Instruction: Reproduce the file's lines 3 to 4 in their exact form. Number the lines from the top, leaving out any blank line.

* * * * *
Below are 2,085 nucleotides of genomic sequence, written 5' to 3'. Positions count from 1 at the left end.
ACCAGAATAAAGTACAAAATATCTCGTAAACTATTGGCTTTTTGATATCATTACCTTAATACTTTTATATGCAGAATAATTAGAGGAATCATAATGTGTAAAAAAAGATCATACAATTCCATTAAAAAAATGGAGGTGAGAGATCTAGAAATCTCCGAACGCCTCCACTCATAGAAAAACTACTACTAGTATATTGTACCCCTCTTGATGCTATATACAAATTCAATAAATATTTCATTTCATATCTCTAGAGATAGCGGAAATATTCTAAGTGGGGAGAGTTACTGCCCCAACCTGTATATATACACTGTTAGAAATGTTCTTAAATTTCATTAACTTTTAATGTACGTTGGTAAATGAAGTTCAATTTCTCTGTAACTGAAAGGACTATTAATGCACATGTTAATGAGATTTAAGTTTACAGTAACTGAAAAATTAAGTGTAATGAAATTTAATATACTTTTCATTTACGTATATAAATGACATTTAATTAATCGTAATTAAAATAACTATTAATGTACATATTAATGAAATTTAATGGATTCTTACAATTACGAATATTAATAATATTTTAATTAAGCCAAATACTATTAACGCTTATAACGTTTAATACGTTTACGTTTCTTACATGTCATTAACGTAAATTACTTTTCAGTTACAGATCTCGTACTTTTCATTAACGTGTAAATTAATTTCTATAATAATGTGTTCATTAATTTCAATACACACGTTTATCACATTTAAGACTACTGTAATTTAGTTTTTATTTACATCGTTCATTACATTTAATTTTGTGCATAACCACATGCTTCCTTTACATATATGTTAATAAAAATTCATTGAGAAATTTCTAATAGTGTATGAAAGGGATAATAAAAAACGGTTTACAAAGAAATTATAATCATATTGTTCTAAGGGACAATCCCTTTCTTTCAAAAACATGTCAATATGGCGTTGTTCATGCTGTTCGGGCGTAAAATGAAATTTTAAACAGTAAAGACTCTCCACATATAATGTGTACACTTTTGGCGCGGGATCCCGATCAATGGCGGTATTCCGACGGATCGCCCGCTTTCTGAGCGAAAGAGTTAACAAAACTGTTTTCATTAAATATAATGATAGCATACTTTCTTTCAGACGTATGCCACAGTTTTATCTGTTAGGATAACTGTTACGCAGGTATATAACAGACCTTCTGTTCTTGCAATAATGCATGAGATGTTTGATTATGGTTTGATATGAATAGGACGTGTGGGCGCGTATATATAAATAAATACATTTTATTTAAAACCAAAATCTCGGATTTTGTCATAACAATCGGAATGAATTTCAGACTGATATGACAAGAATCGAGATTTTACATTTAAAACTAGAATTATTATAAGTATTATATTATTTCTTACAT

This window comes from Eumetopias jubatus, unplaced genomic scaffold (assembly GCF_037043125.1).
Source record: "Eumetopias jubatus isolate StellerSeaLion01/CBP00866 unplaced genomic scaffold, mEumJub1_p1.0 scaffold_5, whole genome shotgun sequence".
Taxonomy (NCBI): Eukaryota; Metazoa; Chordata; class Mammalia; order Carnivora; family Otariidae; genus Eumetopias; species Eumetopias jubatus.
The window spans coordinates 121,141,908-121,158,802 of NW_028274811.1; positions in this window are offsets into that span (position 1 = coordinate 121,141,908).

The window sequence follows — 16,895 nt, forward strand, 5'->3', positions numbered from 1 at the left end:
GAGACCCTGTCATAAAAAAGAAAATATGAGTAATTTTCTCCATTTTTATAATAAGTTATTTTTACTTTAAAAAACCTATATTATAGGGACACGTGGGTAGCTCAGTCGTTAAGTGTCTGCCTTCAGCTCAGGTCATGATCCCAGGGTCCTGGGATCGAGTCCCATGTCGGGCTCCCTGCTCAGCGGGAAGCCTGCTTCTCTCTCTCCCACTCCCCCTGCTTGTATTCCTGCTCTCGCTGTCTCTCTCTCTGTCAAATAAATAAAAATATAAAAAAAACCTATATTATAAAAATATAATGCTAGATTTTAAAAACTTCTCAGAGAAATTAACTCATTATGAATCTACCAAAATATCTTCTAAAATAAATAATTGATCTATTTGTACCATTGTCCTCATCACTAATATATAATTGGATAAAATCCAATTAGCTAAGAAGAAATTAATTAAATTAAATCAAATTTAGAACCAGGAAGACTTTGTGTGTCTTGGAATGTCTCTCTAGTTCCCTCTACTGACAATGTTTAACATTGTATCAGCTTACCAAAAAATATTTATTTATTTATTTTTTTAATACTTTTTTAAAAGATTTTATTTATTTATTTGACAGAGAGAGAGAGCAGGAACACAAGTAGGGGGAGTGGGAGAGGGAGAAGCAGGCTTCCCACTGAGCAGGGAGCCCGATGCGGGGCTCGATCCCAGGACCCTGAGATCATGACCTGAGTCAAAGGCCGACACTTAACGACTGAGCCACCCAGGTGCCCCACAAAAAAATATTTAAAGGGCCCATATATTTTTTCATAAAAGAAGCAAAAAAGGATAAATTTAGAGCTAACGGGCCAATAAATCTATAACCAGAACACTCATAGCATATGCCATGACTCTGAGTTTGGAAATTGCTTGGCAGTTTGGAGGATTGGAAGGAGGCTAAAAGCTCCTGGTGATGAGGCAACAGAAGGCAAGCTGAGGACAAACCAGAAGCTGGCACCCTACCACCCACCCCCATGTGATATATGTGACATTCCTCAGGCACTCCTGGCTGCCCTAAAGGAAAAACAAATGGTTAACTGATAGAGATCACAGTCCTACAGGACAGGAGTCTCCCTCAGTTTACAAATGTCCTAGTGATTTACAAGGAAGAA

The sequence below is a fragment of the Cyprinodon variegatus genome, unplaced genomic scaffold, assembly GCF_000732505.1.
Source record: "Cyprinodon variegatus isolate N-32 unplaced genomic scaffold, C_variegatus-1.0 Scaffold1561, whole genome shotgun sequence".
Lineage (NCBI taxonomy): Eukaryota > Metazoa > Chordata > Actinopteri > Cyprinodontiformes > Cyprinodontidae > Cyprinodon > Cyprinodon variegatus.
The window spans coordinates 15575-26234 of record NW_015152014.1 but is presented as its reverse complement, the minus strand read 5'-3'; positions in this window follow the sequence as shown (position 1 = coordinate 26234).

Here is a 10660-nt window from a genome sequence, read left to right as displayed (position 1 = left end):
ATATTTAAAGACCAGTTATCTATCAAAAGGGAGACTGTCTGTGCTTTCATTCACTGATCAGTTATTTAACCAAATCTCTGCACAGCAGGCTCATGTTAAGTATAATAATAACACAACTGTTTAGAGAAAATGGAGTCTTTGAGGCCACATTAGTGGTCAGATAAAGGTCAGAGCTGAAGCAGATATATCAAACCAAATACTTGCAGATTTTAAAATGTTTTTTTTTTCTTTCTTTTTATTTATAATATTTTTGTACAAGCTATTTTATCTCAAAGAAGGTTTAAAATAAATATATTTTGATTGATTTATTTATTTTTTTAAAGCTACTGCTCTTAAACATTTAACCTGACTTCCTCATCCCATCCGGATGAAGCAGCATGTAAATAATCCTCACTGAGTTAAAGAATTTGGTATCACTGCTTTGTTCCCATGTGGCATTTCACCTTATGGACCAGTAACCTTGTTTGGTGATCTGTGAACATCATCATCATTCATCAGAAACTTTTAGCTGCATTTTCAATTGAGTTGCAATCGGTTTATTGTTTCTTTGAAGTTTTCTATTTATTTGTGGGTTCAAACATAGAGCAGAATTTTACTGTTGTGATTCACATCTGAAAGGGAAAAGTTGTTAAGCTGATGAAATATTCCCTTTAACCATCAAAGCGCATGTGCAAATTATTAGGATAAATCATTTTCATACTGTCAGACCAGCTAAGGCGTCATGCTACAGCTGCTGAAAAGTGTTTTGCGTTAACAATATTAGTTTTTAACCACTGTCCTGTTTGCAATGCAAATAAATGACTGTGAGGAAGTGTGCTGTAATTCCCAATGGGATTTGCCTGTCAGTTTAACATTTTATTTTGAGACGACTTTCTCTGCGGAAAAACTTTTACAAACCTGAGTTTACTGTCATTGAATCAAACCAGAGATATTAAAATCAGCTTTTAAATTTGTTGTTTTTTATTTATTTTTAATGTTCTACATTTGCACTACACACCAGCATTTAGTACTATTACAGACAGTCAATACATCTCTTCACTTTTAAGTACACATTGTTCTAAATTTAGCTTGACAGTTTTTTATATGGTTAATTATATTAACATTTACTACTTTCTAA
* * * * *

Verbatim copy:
This window comes from Eumetopias jubatus, unplaced genomic scaffold (assembly GCF_037043125.1).
Source record: "Eumetopias jubatus isolate StellerSeaLion01/CBP00866 unplaced genomic scaffold, mEumJub1_p1.0 scaffold_5, whole genome shotgun sequence".